People say that the climate is changing. Don’t you suppose that it has changed several times even in historical times? Day after day, the sun sends out rays of sunshine that warms our cottages as it shines through our windows and open doors. We always look at blue shadows in the corners of rooms and outside in the shade of trees and actually seek the cooler temperatures of these places to read books and contemplate things. Best to enjoy these beautiful days which are shortening with every passing day. When November comes until the end of January, there will be no sunshine falling upon our land in Scotland. We will see the light of a far-away sun which sends out a glow that has no warmth to take away the morning chill.
Everything that has a dark surface seems to acquire a depth and richness of coloring in September. Time now for the cows to grow their winter coats which will keep them warm in the worst of winter days yet to come.
We must go to the woods to cut wood for winter fires that will be needed afore long. We’ll be cutting birch trees and stack them to be brought home on a sled. In the quiet of a September morning, we take the two handled saw to the woods along with an axe. There is something a little sad about watching a lovely tree that once was alive with new leaves in the springtime come crashing to the ground. But, we be creatures that needs the warmth of a fire in wintertime if we are to survive. A sad thought is replaced by the need for warmth at our hearth in the cold of winter days and nights.
We make a cuppa tea to drink by the fire with a slice of fresh apple cake. We picked the apples from the tree in the back yard. Faithfully, every year it has an abundant crop of apples. How we appreciate and love our apple tree, gnarled as it is. Sharing with neighbors is a pleasure as we know they will enjoy the apples. When we return from our gift sharing trip, we have a loaf of bread, a plate of cookies and a newly made candle to sit on our mantle. While we were not thinking this as we bagged apples to share, still bringing home bread, cookies and a candle is very nice.
As we were returning from the woods with a load of logs later in the evening than we meant for it to be, we felt a touch of frost in the air, just enough to stiffen the clothes laying on the grass to dry in the fresh air. There is a film of ice on puddles of water. The sky has clouds with dark undersides, mayhaps we are finishing our task just in time. The tide is far out and gulls sit in orderly rows waiting for a bug or worm to appear.
It has been a dry autumn with less rain than usual. The tiny creek that runs in wet weather has left it’s rocky bed to return when it rains again. As we look at the fields where we toiled to harvest hay and the garden with its vegetables that we stored in barrels with apple cider vinegar and salt, we are thankful to have plenty for the long winter months when there is naught a bite growing for man or beast.
Loch na Gillean lays quietly in the late afternoon, there is no breeze to ruffle it’s waves. The trout we tried so diligently to catch last summer are now resting among the roots of the water plants growing on the loch’s shores. Now, there is ice which has formed at the far end of the loch, if a wind was to rise, it would break the new ice with a soft musical sound.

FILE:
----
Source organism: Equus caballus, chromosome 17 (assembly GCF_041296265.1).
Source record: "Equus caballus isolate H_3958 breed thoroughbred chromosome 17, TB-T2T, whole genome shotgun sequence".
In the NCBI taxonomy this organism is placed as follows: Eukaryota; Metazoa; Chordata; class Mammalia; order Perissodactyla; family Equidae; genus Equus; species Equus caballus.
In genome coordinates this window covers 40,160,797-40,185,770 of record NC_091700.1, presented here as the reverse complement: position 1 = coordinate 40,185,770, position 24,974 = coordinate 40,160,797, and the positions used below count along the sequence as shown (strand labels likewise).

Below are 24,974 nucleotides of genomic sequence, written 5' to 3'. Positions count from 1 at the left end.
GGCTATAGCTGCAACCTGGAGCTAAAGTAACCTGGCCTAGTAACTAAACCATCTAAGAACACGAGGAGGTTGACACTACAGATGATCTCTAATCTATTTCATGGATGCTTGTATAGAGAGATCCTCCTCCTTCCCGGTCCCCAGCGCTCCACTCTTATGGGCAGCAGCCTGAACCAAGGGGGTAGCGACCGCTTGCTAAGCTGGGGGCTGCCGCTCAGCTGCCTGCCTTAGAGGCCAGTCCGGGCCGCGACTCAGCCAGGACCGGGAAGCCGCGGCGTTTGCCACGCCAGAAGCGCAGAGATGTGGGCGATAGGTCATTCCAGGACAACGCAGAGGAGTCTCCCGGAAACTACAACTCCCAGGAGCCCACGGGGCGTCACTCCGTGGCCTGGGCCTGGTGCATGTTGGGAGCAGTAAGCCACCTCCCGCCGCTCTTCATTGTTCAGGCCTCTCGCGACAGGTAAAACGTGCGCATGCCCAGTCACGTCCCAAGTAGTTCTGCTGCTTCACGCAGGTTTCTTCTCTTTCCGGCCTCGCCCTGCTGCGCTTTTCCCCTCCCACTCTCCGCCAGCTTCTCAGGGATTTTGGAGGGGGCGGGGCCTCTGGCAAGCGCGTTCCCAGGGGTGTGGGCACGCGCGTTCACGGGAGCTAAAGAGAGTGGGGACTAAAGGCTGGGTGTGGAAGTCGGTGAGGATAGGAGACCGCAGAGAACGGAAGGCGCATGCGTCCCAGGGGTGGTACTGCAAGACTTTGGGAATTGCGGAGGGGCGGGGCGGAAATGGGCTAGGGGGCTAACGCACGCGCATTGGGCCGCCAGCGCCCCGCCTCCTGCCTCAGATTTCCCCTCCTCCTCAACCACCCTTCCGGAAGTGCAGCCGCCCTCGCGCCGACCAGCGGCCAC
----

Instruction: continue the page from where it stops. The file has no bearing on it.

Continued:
The sky appears a bit strange, looking west, it is warm and bright with clouds reflecting a gold color . To the east the sky is grey and empty of clouds and color; it will be from here that a heavy frost will lie on the ground tomorrow morning.
For supper, there’s tattie soup with more water than milk as the cow will not freshen until late November when she has her calf. We’ve dried peas to add to our soup and oat bread to slice and butter too.
It is early evening now and we must hurry the cattle along, there’s Highlanders, Galloway’s and a few crosses; we’ll send the dogs to bring them in closer. First comes the older cows, then the younger ones and then a unruly group of young animals dragging along behind. We have to shout at them to get them to cross the small end of the loch. At last, urged by shouts and barks and waving sticks they enter the water, which will reach up to their bellies while the younger animals will have to swim their way across. There will be a great deal of tossing of horns and a goodly amount of splashing with yells and barking dogs. We watch as one of the younger dogs dashing into the water with careless zeal is swept off his feet and carried downstream unable to keep his nose above water. One of us pulls him ashore and scolds him for being careless. He shakes himself and barks at us as if to say, “I’m here, aren’t I?”
It will be dark at 4:00p.m. Sitting beside my chair is a basket full of reading materials; two news papers from Inverness we’ll read and reread those papers until we know the contents by heart.
If there’s money enough during our next shopping trip to Inverness, we’ll purchase some cocoa to make hot chocolate, a treat on a cold winter’s night. That, and a plate of molasses cookies would be nice to share with visitors who will come to see us on Sunday afternoons.
Aye, our lives are plain and without excitement. We enjoy watching our children and grandchildren on Saturday afternoons at the school. They practice many hours to learn the words to songs both old and new. Sometimes they will put on plays with costumes made from this and that.
Outside, ’tis quiet and will be quieter when the snow begins flying. Soon, it will be October and that is a different story to tell you about.
Hugs to all, Beth Bristow